House Republicans spent much of yesterday using Merrick Garland as a punching bag.
The attorney general did not punch back.
In monotone answers that seemed only to exasperate his GOP inquisitors, Garland said again and again and again that he played no role in the Hunter Biden investigation other than to name David Weiss, the Trump-appointed U.S. attorney in Delaware, as special counsel.
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Garland’s basic position – repeated ad nauseam – that he was demonstrating the independence of the Justice Department by giving Weiss full authority and staying out of the probe.
That hardly satisfied Republican members of the Oversight committee. Why didn’t he make the appointment sooner? Wasn’t Weiss a lousy choice? Why had the Hunter probe dragged on for years?
Republican Rep. Thomas Massie suggested that Garland should be held in contempt of Congress.
As Garland repeated his basic answers with robotic precision – he’s stayed out of it, Weiss a Trump appointee, he had the authority, I promoted him at his request, I can’t discuss ongoing criminal investigations – he gave no ground. Usually Cabinet members facing a hostile panel will take a couple of jabs back, but Garland never abandoned his Sphinx-like demeanor. Maybe a couple of Republicans wished they had put him on the Supreme Court.
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As the majority kept drilling down – if Weiss had all the authority he needed, why did he ask to become special counsel – people who haven’t followed the Hunter case closely might have been puzzled by the pursuit of such details. Hadn’t the same David Weiss just indicted the president’s son on gun charges?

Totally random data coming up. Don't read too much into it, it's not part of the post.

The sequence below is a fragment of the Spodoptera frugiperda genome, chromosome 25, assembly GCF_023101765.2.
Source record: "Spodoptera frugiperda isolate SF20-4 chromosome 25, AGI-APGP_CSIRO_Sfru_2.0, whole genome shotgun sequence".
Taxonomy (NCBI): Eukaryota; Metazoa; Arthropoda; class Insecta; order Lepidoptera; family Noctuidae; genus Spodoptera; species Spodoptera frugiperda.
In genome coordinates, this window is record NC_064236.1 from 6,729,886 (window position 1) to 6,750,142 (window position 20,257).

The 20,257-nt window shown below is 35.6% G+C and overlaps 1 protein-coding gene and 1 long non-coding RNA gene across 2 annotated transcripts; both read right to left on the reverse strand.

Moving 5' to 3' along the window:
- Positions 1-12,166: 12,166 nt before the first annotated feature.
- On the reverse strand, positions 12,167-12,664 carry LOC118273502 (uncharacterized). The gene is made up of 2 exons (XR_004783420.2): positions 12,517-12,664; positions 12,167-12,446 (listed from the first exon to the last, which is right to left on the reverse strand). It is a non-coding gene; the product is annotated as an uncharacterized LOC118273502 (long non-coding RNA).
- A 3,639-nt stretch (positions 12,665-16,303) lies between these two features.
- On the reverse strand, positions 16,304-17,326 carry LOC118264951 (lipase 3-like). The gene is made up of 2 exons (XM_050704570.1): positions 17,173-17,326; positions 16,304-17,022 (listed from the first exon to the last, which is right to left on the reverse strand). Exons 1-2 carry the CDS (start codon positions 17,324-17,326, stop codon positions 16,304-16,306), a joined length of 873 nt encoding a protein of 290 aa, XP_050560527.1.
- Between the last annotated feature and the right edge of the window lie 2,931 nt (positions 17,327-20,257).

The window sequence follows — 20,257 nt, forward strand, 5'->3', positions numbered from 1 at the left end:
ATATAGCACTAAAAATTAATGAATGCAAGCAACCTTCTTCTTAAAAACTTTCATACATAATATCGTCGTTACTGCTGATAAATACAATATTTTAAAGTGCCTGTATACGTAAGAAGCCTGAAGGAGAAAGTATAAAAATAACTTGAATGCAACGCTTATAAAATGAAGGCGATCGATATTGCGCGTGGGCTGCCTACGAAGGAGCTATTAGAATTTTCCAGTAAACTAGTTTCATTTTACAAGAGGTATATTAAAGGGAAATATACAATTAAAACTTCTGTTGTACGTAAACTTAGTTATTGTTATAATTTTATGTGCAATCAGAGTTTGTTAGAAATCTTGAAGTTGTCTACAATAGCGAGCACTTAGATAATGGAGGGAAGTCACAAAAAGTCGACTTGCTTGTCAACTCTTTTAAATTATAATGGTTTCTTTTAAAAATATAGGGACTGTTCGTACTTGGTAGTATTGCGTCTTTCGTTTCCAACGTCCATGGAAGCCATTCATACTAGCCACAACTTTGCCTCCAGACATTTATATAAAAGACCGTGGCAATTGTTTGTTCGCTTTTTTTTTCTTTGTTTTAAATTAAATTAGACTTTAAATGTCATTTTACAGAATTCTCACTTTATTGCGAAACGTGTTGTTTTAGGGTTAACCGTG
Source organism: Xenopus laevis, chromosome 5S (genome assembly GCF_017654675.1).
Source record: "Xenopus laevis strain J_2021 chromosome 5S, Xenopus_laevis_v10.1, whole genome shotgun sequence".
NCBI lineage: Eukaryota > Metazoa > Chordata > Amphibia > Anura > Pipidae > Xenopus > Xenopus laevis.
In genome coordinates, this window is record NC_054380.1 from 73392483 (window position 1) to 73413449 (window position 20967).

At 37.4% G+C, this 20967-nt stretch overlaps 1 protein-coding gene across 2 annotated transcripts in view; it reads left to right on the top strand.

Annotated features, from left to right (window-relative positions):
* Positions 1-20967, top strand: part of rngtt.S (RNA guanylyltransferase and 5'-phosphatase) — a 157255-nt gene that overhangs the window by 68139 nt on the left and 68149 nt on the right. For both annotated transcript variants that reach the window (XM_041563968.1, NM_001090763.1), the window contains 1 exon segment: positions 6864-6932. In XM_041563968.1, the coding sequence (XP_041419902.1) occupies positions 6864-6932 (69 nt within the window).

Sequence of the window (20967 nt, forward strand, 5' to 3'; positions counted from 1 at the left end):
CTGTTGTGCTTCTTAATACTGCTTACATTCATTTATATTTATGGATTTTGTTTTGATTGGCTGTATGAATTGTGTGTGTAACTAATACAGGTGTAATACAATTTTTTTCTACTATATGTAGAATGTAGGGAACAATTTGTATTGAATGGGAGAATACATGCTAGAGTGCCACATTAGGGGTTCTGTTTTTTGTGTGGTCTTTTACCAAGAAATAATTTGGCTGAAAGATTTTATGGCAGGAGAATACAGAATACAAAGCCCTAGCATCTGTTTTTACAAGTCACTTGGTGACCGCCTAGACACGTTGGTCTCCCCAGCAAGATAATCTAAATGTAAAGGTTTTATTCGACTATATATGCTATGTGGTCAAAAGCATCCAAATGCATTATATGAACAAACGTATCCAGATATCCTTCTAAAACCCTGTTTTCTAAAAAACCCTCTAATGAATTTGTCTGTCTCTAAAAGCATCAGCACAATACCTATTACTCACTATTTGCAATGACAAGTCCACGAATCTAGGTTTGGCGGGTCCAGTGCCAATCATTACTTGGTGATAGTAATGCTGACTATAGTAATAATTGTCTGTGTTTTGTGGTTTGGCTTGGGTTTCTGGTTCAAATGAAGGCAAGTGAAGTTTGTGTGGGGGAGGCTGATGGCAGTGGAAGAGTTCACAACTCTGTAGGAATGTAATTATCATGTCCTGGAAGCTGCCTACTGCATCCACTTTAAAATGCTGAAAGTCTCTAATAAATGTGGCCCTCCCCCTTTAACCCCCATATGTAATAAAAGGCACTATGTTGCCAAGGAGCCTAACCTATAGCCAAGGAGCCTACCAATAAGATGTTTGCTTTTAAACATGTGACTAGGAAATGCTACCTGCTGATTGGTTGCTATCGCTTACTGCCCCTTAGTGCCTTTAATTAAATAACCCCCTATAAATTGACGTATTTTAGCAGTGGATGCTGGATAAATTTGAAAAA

At the outset of yesterday’s session, televised by all three cable news networks, committee chairman Jim Jordan rattled off a series of allegations and declared, “The fix is in.” Ranking Democrat Jerry Nadler predicted “a deluge of conspiracy theories and baseless accusations.”
The AG said in his opening statement that “our job is not to take orders from the president, from Congress, or from anyone else, about who or what to criminally investigate. As the president himself has said, and I reaffirm here today: I am not the president’s lawyer. I will also add that I am not Congress’s prosecutor.”
Garland also lamented threats against individual public servants and said the DOJ “will not be intimidated.”
Many of the questions, which also veered into the Jan. 6 prosecutions, were blatantly political. Republican Matt Gaetz said, “You’ve got the president bringing Hunter Biden around to state dinners. So anyone told him to knock it off?”
Garland’s response: “No one that I know of has spoken to the White House about the Hunter Biden case.”
Gaetz also asked about the president’s son making big bucks by selling his paintings. Garland wouldn’t comment.
Some GOP lawmakers kept bringing up allegations by two IRS whistle-blowers that Weiss was initially stymied by others. Garland kept citing three letters to Congress from Weiss disputing such accusations.
Jordan got to the heart of what Republicans view as a “two-tiered” system of justice by saying, “There’s one investigation protecting President Biden, there’s another one attacking President Trump.” The two federal indictments against Trump were brought by another special counsel, Jack Smith, named by Garland.
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The minority also pushed back. Democratic Rep. Madeleine Dean called the hearing a “shameful circus” meant to “spew lies and disinformation.”
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House Republicans are planning the first hearing next week as part of their impeachment inquiry against Joe Biden. They clearly hoped to elicit some information from Merrick Garland to help buttress their case. If so, they were disappointed.
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